“For me it’s a 10 out of 10 for this event and special thanks to Sofia who arranged extra meetings for us when we asked her to help us out. Looking forward to the next edition!”
Gershon Guther - VP Sales, Equatel

As a part of the conference and as a further networking opportunity, we organised a pool-side cocktail party for our attendees who enjoyed networking under the sun with a glass of wine. As organisers, we always try to understand our audience and find the interest of all our attendees considering their religions, beliefs, or even their eating restrictions.
West Africa Com took place during the Holy Month of Ramadan in a country where more than 95% of inhabitants are Muslims. Because of this, we thought that the attendance rate would be way lower than previous years, but it wasn’t the case, we still had a lot of people coming to enjoy the conference as the interest in telecommunications, ICT, digital and broadband in the region is really high.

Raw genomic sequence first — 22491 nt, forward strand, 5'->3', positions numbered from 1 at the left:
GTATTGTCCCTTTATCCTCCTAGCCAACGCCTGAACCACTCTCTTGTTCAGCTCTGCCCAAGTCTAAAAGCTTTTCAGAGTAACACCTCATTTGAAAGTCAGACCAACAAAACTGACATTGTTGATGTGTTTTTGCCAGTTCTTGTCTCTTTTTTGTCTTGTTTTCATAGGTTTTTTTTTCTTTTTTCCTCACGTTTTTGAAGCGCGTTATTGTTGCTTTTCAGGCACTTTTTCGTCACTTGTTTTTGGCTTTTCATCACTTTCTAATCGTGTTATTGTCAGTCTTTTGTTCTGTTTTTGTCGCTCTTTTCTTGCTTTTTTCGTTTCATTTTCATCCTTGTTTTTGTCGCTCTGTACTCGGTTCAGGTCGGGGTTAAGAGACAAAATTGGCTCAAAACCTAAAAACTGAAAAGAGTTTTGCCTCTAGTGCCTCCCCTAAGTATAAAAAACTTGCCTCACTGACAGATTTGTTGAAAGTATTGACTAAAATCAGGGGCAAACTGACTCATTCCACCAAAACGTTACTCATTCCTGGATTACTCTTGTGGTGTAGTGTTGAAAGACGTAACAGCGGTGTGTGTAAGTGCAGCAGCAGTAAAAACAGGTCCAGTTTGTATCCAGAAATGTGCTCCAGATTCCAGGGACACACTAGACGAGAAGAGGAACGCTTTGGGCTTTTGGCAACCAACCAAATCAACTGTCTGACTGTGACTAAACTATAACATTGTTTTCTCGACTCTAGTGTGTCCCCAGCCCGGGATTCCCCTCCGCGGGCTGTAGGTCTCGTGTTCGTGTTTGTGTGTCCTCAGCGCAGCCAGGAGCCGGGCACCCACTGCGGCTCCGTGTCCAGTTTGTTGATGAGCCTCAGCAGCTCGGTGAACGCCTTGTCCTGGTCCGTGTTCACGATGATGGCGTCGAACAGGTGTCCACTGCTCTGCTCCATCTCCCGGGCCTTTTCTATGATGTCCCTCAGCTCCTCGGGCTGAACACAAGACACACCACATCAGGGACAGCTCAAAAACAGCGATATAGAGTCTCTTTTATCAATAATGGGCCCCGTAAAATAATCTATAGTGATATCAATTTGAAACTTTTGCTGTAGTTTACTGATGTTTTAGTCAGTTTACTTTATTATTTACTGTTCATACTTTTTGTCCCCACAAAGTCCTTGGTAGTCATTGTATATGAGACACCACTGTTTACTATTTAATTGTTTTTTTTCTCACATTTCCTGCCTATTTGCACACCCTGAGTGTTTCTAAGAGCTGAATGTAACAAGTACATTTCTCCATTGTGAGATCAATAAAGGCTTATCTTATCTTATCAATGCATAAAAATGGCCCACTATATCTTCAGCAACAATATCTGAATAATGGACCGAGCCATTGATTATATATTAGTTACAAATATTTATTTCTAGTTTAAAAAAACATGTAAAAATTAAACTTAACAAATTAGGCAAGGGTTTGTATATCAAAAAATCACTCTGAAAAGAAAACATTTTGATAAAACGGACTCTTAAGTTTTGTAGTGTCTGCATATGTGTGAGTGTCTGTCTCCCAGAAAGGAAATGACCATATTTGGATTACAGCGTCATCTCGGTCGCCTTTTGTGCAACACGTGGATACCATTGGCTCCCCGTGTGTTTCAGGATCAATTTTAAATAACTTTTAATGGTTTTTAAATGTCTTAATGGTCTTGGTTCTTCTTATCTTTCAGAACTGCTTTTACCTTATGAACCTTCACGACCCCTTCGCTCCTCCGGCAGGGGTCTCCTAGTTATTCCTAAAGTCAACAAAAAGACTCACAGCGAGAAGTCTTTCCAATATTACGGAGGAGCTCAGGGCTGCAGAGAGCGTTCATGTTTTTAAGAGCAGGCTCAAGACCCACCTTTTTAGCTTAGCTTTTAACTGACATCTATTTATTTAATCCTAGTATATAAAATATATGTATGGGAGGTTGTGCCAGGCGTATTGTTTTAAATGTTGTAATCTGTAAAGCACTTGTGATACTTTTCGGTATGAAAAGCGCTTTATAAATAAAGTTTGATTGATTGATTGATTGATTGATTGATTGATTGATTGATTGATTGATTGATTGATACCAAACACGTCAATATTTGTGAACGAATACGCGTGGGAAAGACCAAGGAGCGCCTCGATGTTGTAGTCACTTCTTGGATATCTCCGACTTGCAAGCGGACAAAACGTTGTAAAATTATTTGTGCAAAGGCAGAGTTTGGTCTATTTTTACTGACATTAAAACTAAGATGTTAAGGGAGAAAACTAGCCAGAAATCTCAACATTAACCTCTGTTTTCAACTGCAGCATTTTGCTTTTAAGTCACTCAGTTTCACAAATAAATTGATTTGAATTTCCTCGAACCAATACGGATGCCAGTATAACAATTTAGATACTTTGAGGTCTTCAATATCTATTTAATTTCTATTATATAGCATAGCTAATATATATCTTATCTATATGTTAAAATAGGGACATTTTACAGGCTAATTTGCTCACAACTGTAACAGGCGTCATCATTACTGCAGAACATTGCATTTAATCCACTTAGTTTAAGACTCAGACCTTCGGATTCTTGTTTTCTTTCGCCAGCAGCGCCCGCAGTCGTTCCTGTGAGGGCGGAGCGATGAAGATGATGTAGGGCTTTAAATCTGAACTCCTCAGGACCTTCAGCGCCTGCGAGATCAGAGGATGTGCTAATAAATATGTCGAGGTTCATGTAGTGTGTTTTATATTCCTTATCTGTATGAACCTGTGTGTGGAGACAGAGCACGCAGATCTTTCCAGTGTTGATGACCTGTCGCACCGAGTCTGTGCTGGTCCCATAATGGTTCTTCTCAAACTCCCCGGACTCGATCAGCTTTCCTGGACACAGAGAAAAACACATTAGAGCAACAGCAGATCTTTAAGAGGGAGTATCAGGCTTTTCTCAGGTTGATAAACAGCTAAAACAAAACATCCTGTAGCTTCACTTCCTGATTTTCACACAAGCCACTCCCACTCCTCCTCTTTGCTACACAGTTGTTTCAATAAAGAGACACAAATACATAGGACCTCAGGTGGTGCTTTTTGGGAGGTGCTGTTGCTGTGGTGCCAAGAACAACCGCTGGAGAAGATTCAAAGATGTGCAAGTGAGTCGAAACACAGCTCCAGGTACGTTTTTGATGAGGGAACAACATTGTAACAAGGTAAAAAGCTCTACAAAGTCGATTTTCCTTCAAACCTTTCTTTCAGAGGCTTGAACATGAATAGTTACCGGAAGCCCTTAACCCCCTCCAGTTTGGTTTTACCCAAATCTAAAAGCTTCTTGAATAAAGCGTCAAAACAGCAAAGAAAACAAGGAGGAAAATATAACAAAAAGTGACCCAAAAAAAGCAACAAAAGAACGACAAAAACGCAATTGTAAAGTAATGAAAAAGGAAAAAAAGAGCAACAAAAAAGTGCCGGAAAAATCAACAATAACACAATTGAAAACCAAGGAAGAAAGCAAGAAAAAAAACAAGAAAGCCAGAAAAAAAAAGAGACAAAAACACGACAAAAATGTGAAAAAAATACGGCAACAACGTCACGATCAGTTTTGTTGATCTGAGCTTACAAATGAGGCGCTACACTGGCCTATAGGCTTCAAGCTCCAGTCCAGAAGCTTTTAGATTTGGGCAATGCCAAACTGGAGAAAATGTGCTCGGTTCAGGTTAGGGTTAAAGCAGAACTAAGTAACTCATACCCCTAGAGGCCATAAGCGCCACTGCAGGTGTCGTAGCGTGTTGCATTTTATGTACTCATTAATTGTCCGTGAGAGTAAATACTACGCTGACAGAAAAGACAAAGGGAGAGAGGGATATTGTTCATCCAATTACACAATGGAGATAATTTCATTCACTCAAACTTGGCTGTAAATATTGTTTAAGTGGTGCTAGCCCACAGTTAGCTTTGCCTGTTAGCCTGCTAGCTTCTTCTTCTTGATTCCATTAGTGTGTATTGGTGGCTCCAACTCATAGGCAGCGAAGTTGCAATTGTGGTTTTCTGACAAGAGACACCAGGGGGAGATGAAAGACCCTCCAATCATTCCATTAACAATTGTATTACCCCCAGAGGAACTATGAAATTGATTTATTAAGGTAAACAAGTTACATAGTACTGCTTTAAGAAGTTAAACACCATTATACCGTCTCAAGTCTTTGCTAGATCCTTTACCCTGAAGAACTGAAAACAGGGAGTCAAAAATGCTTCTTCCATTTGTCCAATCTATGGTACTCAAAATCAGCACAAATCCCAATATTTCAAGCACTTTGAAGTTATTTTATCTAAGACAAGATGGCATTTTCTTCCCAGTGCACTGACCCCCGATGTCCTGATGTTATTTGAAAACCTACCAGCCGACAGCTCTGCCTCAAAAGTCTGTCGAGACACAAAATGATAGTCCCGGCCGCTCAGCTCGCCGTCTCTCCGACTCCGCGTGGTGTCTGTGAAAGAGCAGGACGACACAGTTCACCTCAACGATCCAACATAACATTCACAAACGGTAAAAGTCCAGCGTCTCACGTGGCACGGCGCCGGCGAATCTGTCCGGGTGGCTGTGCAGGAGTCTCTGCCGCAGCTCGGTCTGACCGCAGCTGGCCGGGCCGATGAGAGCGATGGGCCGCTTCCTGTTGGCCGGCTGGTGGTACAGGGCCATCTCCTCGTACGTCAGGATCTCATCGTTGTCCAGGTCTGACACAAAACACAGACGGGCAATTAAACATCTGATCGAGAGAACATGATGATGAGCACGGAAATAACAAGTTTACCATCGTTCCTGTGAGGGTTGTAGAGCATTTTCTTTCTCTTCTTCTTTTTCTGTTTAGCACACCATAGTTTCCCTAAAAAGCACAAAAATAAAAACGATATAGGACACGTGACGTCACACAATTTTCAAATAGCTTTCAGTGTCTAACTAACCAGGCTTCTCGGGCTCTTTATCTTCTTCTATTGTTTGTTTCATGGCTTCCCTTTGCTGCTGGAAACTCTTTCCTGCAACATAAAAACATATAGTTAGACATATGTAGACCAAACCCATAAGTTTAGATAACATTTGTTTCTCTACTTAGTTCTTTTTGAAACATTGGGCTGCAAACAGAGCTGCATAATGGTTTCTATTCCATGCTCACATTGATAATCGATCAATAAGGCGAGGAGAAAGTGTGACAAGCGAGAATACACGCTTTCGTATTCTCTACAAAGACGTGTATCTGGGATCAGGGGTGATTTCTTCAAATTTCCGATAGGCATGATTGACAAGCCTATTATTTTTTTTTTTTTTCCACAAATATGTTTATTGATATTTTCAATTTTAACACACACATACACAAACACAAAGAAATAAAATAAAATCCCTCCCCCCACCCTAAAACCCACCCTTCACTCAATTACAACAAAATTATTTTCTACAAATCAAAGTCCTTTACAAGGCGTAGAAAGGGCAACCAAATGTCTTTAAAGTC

"Among those meetings, around 60% can be potential deals in the future. Thanks a lot to Sofia who did her best to facilitate those meetings between Intelsat and the attendees. Thanks”
Lin Candide Avahouin – Sales Director, Intelsat

At West Africa Com, year after year, we want to make sure our guests, VIPs and sponsors find their advantage by meeting as many relevant delegates as possible onsite. Our main objective is to ensure that we meet our audience expectations in the best way possible and make our events more and more attractive to increase attendance year on year.

Based on a general satisfaction from our VIPs, delegates and sponsors, we hope to see you next year to enjoy more of our VIP offerings at future events.

If you would like to learn more about networking opportunities at West Africa Com or any other Com World Series event, please get in contact with Sofia Indtaher, VIP Relations Executive at Informa here.

"I envision Africa, 30 years from now, becoming the digital continent" - Andile Ngcaba Interview